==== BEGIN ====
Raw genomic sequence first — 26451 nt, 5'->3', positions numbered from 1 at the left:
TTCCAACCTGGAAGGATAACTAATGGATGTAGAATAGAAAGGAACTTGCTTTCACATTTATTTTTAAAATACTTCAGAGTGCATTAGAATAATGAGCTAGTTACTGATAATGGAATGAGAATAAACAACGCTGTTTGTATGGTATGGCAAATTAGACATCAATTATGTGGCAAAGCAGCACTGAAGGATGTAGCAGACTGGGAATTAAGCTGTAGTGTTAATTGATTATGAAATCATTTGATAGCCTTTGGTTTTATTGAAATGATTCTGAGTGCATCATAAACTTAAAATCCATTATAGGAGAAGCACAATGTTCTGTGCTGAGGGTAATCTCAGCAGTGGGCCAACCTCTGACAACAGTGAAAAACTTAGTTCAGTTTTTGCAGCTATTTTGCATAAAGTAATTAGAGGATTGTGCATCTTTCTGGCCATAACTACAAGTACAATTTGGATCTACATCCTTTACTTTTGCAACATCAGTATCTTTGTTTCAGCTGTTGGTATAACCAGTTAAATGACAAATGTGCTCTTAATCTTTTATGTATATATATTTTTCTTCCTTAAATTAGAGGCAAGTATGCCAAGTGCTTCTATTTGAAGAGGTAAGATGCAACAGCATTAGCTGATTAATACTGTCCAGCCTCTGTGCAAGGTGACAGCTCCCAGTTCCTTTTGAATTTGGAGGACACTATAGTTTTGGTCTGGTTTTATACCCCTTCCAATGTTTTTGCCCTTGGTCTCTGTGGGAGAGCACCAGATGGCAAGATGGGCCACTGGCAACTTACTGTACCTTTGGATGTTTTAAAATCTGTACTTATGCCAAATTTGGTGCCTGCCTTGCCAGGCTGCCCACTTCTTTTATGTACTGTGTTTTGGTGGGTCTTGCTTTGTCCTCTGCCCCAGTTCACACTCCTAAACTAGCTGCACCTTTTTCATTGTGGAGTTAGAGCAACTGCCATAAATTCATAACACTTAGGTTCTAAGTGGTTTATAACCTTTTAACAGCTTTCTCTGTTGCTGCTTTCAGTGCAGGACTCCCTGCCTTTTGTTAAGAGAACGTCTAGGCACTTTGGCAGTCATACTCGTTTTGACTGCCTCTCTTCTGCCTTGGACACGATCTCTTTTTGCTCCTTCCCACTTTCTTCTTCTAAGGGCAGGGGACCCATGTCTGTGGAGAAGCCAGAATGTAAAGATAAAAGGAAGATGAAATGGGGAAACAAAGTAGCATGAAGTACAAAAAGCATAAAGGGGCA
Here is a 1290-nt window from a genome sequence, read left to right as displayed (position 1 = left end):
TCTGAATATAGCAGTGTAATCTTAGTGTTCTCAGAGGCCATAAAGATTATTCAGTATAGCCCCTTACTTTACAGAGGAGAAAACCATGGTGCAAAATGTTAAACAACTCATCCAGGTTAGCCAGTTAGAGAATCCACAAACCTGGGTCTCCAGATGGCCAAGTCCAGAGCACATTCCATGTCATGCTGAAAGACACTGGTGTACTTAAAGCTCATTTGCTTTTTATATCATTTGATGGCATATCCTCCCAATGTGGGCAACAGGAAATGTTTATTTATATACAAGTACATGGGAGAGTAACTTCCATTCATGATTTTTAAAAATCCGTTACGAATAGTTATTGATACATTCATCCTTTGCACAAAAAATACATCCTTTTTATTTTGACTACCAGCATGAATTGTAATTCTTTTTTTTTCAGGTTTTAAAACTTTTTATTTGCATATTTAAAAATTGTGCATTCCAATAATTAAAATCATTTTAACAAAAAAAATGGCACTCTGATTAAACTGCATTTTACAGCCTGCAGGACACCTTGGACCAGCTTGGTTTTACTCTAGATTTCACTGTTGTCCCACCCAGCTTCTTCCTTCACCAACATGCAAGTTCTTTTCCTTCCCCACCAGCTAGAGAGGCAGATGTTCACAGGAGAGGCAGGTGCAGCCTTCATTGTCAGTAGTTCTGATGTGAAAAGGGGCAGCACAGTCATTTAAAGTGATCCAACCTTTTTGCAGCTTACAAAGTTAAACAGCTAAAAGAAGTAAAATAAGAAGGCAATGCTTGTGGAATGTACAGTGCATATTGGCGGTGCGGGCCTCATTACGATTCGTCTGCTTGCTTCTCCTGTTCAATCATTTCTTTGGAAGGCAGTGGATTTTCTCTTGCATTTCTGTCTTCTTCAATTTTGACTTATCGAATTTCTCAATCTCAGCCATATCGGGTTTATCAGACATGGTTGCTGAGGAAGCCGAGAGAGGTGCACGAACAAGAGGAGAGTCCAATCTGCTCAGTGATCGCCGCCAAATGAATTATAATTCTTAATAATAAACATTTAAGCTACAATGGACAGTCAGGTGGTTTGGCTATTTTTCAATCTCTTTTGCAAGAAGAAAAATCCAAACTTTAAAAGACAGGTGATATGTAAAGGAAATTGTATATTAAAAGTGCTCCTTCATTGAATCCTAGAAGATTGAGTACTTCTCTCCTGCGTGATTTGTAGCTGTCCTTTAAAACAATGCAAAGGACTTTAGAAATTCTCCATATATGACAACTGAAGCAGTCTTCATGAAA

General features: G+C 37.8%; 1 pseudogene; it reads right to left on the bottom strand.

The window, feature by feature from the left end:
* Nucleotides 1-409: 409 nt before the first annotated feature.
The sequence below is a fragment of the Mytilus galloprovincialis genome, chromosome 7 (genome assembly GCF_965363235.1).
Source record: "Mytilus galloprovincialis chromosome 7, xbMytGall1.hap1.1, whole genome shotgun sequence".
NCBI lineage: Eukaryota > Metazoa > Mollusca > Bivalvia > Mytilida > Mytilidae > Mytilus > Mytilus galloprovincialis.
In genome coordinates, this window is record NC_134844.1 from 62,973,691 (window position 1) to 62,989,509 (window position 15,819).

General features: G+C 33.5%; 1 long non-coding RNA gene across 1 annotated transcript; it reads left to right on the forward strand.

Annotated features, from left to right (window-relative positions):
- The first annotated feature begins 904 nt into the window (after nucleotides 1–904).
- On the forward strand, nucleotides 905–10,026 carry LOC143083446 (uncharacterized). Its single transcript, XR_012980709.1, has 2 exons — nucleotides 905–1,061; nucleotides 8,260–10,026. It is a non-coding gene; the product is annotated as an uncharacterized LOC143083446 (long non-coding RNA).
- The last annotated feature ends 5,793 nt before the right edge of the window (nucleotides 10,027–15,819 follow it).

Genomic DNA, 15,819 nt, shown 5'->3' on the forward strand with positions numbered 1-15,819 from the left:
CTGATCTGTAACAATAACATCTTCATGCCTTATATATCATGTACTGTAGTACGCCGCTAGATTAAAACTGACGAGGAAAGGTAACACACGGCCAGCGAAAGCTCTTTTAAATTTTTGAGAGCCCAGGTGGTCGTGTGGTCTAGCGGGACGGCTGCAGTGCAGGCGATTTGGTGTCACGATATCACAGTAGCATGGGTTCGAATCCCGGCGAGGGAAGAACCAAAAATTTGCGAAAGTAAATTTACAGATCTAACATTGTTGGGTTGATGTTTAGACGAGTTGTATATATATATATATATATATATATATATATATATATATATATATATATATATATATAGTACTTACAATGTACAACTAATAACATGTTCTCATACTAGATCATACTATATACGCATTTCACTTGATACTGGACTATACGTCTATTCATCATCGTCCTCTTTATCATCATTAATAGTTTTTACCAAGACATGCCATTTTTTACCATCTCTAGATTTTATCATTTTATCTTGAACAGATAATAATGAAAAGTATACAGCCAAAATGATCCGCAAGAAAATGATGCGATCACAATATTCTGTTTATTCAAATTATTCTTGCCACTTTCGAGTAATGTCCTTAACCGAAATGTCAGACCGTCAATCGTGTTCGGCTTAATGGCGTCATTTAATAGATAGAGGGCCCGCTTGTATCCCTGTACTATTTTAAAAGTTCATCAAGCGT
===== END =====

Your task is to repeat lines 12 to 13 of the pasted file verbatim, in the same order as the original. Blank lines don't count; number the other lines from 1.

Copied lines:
General features: G+C 33.5%; 1 long non-coding RNA gene across 1 annotated transcript; it reads left to right on the forward strand.

Annotated features, from left to right (window-relative positions):